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IS TRADING WITH CHINA DIFFERENT? SELF-INTEREST, NATIONAL PRIDE, AND TRADE PREFERENCES

Published online by Cambridge University Press:  14 April 2021

Abstract

Despite increasing economic integrations with China, worries exist in China's neighboring countries about China's implicit political intention. Do people view trading with China differently? In this article, we incorporate the political context of trade agreements by showing that trade with partners who come with political costs is less likely to be supported. Using a nationally representative survey experiment from Taiwan, we find that trading with China garners less support than trading with Japan or Malaysia, and nationalism suppresses self-interest when the proposed trading partner is China. We show that national attachment, which is neither a proxy for political identification nor a proxy for national chauvinism, becomes a stronger predictor of trade preferences toward China. While the political tension between China and Taiwan is unique, many countries see at least one other country posing a negative externality. Our finding suggests strongly identified nationalists would oppose engaging with a hostile outsider regardless of their self-interest.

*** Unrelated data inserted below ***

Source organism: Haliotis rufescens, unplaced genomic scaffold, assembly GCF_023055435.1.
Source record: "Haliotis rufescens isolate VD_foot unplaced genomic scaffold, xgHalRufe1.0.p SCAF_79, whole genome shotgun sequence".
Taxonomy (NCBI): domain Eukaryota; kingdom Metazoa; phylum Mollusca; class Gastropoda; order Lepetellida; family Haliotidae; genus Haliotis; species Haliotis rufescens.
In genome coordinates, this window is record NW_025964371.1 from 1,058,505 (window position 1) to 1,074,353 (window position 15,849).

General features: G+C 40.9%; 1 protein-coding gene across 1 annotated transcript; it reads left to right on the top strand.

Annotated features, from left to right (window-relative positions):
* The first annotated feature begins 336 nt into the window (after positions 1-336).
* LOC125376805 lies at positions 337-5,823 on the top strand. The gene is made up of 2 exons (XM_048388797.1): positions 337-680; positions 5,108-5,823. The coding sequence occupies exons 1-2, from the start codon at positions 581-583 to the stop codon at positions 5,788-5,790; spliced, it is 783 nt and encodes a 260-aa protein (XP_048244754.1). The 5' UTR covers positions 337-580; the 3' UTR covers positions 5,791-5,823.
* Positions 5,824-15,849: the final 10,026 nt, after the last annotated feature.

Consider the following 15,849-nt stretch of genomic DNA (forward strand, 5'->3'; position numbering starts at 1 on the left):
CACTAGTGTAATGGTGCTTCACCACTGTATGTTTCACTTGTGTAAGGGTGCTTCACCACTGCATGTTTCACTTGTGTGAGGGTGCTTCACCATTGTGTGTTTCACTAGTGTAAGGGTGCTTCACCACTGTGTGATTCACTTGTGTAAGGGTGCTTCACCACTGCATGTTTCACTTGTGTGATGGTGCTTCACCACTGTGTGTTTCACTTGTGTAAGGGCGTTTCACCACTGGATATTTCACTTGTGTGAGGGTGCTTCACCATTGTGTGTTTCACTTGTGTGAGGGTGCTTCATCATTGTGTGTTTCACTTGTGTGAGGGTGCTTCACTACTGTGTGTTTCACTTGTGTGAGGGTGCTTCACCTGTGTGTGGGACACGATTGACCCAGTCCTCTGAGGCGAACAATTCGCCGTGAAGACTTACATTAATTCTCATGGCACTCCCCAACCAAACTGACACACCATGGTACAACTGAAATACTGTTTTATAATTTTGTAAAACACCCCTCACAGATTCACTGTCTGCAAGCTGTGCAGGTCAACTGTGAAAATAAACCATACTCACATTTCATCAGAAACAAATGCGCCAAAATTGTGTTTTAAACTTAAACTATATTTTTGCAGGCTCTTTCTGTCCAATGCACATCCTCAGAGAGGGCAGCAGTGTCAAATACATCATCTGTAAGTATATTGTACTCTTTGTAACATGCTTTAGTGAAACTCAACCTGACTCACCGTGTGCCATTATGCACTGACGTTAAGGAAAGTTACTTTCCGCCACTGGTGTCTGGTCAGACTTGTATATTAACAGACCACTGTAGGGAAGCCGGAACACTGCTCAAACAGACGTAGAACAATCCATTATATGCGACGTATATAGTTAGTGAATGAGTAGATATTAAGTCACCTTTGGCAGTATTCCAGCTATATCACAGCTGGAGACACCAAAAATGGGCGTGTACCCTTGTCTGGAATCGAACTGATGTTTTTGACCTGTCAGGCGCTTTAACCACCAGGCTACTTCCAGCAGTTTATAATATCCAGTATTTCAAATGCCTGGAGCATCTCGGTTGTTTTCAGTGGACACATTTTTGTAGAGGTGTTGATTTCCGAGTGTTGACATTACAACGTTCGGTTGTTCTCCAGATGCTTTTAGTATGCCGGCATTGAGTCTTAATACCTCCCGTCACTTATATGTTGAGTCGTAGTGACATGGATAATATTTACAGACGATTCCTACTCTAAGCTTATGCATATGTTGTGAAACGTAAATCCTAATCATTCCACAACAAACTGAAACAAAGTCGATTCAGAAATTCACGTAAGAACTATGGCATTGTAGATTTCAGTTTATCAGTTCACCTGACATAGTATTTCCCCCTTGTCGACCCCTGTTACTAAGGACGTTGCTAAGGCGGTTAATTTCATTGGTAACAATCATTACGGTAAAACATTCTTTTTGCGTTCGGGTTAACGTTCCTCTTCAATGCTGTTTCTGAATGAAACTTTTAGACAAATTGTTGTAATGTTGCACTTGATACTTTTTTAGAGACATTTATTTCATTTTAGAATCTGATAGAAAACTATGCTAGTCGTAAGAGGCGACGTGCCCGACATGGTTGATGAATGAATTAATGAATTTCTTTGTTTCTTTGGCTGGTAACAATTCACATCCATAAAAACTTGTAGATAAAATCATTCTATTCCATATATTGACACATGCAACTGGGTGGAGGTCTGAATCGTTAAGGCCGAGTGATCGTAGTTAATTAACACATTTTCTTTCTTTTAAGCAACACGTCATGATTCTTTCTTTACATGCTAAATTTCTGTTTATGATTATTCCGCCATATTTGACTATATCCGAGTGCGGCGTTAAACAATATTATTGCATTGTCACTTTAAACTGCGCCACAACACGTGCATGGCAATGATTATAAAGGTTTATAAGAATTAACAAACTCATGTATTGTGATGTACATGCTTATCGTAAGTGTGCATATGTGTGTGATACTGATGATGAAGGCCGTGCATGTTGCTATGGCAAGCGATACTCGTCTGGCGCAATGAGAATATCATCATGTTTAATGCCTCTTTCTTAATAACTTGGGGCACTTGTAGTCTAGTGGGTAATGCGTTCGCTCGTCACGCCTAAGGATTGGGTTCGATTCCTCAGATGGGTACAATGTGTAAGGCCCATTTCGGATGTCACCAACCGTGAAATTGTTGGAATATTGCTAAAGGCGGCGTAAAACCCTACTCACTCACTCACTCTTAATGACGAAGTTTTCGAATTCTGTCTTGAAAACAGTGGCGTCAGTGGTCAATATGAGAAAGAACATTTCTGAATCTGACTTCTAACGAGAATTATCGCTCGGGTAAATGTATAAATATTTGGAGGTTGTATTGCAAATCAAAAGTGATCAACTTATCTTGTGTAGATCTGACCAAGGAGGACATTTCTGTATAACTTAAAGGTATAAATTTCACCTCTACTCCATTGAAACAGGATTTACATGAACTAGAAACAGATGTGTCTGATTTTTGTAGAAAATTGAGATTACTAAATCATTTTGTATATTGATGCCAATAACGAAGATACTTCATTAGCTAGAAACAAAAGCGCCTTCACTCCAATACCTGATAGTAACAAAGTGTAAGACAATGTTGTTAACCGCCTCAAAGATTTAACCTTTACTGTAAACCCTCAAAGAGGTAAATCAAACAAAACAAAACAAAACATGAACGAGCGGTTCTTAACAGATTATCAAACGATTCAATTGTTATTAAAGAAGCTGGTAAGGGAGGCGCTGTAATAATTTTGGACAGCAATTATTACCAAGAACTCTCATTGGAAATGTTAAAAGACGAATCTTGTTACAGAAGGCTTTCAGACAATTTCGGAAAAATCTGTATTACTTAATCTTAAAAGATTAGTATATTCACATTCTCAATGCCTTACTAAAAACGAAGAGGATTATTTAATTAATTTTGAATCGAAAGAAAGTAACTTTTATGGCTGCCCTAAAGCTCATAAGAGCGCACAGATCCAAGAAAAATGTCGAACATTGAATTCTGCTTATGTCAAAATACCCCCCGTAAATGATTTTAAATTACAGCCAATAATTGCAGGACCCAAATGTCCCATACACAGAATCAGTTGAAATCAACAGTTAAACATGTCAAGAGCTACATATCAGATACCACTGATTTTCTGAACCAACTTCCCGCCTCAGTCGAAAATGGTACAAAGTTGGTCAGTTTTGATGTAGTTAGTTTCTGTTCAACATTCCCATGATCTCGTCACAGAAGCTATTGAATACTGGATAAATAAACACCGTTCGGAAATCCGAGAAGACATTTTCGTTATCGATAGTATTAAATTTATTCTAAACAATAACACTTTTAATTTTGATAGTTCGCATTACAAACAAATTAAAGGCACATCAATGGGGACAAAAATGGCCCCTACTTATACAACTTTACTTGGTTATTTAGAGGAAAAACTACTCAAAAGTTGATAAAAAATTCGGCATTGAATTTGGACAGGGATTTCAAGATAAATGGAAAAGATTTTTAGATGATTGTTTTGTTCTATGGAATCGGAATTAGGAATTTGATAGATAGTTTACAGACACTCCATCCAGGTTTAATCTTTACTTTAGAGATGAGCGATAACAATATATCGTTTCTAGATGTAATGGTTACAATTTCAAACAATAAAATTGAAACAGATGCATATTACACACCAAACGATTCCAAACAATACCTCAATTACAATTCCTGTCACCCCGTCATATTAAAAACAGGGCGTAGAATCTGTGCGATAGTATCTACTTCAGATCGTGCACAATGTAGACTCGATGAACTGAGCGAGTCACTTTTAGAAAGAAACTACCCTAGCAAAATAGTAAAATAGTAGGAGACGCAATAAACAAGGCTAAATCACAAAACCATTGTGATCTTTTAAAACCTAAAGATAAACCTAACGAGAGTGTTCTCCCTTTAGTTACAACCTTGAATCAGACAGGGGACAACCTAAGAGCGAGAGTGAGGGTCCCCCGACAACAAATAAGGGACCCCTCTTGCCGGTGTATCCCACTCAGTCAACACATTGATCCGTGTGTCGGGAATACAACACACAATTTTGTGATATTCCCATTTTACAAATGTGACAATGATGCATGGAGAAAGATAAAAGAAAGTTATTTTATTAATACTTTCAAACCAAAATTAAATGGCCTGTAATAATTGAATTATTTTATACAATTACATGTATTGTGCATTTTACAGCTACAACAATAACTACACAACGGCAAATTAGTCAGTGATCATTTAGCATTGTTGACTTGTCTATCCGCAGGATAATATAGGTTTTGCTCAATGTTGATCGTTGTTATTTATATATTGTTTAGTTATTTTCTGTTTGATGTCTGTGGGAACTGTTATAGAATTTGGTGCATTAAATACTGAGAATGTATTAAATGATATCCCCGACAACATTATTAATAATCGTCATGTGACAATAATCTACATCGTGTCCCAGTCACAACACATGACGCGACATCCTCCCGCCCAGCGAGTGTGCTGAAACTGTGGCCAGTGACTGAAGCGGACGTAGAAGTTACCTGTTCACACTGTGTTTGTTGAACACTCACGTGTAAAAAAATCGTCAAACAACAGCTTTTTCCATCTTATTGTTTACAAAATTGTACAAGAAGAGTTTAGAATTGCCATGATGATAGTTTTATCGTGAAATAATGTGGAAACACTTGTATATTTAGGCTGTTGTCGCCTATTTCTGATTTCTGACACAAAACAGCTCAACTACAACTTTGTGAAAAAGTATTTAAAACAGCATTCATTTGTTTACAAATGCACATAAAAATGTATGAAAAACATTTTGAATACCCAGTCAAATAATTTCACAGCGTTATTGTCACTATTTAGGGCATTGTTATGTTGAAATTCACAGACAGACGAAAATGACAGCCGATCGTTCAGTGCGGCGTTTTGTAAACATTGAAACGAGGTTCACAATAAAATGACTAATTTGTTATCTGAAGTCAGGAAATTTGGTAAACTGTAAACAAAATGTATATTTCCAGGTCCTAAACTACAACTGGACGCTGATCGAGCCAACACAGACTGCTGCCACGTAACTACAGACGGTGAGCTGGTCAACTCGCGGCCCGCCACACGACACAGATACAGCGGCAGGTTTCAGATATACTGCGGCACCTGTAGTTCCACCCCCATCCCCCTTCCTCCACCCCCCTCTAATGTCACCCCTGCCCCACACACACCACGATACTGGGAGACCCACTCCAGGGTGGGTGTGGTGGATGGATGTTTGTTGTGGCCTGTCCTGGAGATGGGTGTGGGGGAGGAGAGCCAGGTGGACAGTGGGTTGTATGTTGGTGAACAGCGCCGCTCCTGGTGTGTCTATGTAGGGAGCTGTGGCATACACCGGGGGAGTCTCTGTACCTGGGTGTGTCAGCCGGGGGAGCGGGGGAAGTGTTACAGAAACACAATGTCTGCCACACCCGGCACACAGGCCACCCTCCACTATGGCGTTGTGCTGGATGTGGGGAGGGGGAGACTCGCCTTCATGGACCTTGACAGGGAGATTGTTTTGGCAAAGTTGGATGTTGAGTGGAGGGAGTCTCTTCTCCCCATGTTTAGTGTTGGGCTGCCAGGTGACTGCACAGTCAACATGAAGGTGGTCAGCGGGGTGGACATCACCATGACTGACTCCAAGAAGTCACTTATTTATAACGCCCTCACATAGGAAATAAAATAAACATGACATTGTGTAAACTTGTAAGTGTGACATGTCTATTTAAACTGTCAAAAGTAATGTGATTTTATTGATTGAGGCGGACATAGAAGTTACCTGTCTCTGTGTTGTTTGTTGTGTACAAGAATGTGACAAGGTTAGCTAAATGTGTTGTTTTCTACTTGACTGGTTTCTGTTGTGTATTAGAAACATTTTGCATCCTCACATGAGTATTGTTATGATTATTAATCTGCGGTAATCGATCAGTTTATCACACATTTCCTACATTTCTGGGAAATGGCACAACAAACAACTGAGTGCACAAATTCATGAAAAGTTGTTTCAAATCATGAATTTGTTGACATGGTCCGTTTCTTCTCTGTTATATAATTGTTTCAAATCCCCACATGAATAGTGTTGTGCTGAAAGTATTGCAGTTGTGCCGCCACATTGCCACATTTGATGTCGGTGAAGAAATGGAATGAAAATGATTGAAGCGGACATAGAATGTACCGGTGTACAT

Type
Article
Copyright
Copyright © The Author(s), 2021. Published by Cambridge University Press on behalf of the East Asia Institute.

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